Engage and create interest in classroom learning with Fakebook. This site is wonderful for creating interest in many subjects. In social studies, instead of a typical biographical report have students create a Fakebook page about their famous person. Write about presidents, founding fathers, famous scientists or artist, a civil war soldier, and much more. Have students create a timeline of any historical event (the page should be named for the event). Use Fakebook to outline the plot of a book, play, or film, then share with students while studying the material. To use Fakebook to study literature, create a page for the central character, book's author, or the setting of the book or play. For a unique twist is science class, create a Fakebook page for a periodic element or another science topic. Use the page to describe "the life" of that atom or element. In world language classes, have students do this activity (about themselves) in the second language they are learning. Create a Fakebook page for the first day of school to introduce yourself to students or at Open House for parents. Challenge students to create and share a page about themselves during the first week of school. Share a Fakebook page with students to demonstrate proper netiquette and social sharing. Be sure to share a rubric with students for all expectations of what should be included on their page. Make Fakebook one of the options for your gifted students doing projects beyond the regular curriculum. With no membership required, this tool is simple enough for younger gifted students who have parent permission to post work to the web. We could pretend that they do not know what Facebook looks like, but we would be deluding ourselves!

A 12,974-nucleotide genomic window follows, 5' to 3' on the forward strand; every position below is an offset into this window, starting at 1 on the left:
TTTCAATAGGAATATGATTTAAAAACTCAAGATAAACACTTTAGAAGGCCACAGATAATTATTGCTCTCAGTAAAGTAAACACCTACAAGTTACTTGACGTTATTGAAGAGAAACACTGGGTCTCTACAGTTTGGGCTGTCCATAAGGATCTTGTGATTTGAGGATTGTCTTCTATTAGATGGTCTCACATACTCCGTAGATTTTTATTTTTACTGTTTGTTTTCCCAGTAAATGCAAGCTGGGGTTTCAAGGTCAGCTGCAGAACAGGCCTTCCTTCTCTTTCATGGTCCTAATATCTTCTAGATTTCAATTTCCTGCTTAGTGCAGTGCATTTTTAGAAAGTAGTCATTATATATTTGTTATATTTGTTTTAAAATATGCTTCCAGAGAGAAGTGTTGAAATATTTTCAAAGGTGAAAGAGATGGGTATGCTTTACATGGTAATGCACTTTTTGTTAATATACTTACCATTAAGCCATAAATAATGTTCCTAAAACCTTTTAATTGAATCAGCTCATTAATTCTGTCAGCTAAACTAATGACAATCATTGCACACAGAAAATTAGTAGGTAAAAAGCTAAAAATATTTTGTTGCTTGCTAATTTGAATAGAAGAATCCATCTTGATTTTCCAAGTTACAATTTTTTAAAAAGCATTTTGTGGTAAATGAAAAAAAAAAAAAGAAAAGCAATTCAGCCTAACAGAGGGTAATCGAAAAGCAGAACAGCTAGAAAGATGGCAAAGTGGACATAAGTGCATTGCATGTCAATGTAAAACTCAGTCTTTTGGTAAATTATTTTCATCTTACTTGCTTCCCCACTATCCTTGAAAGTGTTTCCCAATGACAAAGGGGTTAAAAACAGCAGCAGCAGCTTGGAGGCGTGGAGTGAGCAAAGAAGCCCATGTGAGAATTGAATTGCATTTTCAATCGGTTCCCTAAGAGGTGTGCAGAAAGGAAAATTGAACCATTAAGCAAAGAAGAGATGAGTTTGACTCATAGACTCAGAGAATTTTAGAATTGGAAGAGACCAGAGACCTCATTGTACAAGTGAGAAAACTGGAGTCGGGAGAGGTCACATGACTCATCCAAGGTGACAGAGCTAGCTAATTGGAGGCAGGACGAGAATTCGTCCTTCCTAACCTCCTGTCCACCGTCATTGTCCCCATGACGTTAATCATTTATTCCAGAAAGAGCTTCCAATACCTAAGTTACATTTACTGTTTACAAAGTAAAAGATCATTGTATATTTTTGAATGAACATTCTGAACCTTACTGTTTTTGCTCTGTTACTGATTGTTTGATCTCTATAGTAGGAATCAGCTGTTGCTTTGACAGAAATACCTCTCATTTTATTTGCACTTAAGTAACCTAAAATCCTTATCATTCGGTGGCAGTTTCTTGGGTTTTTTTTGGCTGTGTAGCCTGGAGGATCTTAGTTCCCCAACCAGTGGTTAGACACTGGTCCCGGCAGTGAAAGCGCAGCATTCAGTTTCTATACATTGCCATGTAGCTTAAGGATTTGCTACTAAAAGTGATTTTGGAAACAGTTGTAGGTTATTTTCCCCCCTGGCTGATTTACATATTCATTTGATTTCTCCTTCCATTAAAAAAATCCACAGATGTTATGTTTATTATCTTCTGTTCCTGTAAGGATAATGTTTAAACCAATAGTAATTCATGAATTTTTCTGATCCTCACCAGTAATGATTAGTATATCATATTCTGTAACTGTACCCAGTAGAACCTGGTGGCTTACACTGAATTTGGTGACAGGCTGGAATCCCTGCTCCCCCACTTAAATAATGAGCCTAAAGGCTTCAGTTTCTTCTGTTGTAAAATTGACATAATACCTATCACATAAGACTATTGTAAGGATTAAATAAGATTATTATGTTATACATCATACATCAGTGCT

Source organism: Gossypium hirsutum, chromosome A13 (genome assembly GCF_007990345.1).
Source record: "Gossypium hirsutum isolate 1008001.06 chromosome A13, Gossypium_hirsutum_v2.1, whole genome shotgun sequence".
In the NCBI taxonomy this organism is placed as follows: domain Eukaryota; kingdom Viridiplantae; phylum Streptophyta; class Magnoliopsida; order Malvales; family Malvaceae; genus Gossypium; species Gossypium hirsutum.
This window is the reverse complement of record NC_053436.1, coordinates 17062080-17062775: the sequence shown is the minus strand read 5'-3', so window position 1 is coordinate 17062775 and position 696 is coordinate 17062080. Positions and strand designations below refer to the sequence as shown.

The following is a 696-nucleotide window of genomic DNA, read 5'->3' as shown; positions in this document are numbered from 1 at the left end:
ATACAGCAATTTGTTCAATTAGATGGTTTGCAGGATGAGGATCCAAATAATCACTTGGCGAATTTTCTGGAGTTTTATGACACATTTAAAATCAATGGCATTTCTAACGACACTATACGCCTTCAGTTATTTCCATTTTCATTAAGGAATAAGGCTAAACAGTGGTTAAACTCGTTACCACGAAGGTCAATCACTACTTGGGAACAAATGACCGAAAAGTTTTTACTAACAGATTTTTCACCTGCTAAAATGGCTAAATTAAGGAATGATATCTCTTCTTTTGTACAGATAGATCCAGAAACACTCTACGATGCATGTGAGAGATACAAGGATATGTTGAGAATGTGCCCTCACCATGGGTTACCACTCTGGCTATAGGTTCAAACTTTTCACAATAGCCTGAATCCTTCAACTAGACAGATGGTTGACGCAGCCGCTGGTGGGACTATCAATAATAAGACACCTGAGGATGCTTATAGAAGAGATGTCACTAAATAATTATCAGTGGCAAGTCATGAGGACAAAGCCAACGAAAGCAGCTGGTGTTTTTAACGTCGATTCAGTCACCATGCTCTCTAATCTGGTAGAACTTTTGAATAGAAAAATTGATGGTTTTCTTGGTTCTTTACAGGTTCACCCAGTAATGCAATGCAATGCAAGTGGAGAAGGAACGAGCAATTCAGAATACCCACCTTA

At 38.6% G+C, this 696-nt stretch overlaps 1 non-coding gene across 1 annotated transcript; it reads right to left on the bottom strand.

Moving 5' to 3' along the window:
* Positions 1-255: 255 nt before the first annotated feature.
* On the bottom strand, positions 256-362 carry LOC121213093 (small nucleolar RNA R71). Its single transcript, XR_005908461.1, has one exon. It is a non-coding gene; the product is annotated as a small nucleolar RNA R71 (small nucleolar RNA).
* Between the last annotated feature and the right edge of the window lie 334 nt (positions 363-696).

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Mail Chimp - Ben Chestnut

Grades
K to 12
11 Favorites 0  Comments
 
MailChimp lets you create email newsletters, share them on social networks, integrate with services you already use, and track your results. MailChimp handles all of this with lists....more
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MailChimp lets you create email newsletters, share them on social networks, integrate with services you already use, and track your results. MailChimp handles all of this with lists. You can subscribe, edit, and remove yourself from lists as you please. Send your newsletter immediately or schedule delivery for the future. Test the email using the popup window to send to your own email address. Create your own template or choose from one of the many pre-designed templates available on the site. Content is rendered for easy use on mobile devices for viewing and through the app for creating and sending content. The site offers a long list of free features for use if you have under 2,000 subscribers and you can send up to 12,000 emails a month - at no charge! Free features include templates, auto translate into other languages, group creation, Facebook and social media integration, and much more. Import recipient information from your online address book or an Excel spreadsheet. Choose to send your emails to your entire list, or a specific segment of your list. Your newsletters can include images and text, and can be personalized by merging "subscriber" information into the body of your message.
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tag(s): communities (36), DAT device agnostic tool (167), journalism (67), newspapers (93), writing (294)

In the Classroom